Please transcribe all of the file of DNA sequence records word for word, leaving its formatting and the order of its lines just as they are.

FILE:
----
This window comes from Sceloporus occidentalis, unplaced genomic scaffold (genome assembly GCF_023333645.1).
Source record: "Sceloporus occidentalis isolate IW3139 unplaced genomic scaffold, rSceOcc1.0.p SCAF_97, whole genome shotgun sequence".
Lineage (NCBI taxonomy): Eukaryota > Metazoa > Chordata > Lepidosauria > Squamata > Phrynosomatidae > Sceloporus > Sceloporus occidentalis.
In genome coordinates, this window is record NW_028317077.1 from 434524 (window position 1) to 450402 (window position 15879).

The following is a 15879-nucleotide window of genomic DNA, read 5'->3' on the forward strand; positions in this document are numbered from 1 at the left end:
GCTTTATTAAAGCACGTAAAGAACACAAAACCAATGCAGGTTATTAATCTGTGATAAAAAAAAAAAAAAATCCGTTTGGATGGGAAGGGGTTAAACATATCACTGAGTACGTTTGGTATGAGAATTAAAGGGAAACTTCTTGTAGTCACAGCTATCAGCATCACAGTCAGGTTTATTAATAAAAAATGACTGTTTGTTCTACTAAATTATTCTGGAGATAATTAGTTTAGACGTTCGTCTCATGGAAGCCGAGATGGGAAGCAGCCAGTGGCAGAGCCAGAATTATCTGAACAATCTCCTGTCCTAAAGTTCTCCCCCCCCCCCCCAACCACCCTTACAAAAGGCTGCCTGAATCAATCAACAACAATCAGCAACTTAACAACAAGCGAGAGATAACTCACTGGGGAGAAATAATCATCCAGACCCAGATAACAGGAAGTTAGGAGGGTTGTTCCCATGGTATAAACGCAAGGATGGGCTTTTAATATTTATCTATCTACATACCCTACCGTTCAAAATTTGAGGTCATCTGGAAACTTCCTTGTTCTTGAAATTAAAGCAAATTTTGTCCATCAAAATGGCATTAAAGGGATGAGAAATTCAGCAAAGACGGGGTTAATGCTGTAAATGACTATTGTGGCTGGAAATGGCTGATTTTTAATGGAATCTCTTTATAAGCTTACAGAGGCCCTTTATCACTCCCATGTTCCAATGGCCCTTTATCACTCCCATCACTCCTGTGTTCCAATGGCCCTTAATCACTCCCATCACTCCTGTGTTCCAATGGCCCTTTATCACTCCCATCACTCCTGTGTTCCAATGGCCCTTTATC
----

This window comes from Sceloporus occidentalis, unplaced genomic scaffold (genome assembly GCF_023333645.1).
Source record: "Sceloporus occidentalis isolate IW3139 unplaced genomic scaffold, rSceOcc1.0.p SCAF_97, whole genome shotgun sequence".
Lineage (NCBI taxonomy): Eukaryota > Metazoa > Chordata > Lepidosauria > Squamata > Phrynosomatidae > Sceloporus > Sceloporus occidentalis.
In genome coordinates, this window is record NW_028317077.1 from 434524 (window position 1) to 450402 (window position 15879).

The following is a 15879-nucleotide window of genomic DNA, read 5'->3' on the forward strand; positions in this document are numbered from 1 at the left end:
GCTTTATTAAAGCACGTAAAGAACACAAAACCAATGCAGGTTATTAATCTGTGATAAAAAAAAAAAAAAATCCGTTTGGATGGGAAGGGGTTAAACATATCACTGAGTACGTTTGGTATGAGAATTAAAGGGAAACTTCTTGTAGTCACAGCTATCAGCATCACAGTCAGGTTTATTAATAAAAAATGACTGTTTGTTCTACTAAATTATTCTGGAGATAATTAGTTTAGACGTTCGTCTCATGGAAGCCGAGATGGGAAGCAGCCAGTGGCAGAGCCAGAATTATCTGAACAATCTCCTGTCCTAAAGTTCTCCCCCCCCCCCCCAACCACCCTTACAAAAGGCTGCCTGAATCAATCAACAACAATCAGCAACTTAACAACAAGCGAGAGATAACTCACTGGGGAGAAATAATCATCCAGACCCAGATAACAGGAAGTTAGGAGGGTTGTTCCCATGGTATAAACGCAAGGATGGGCTTTTAATATTTATCTATCTACATACCCTACCGTTCAAAATTTGAGGTCATCTGGAAACTTCCTTGTTCTTGAAATTAAAGCAAATTTTGTCCATCAAAATGGCATTAAAGGGATGAGAAATTCAGCAAAGACGGGGTTAATGCTGTAAATGACTATTGTGGCTGGAAATGGCTGATTTTTAATGGAATCTCTTTATAAGCTTACAGAGGCCCTTTATCACTCCCATGTTCCAATGGCCCTTTATCACTCCCATCACTCCTGTGTTCCAATGGCCCTTAATCACTCCCATCACTCCTGTGTTCCAATGGCCCTTTATCACTCCCATCACTCCTGTGTTCCAATGGCCCTTTATC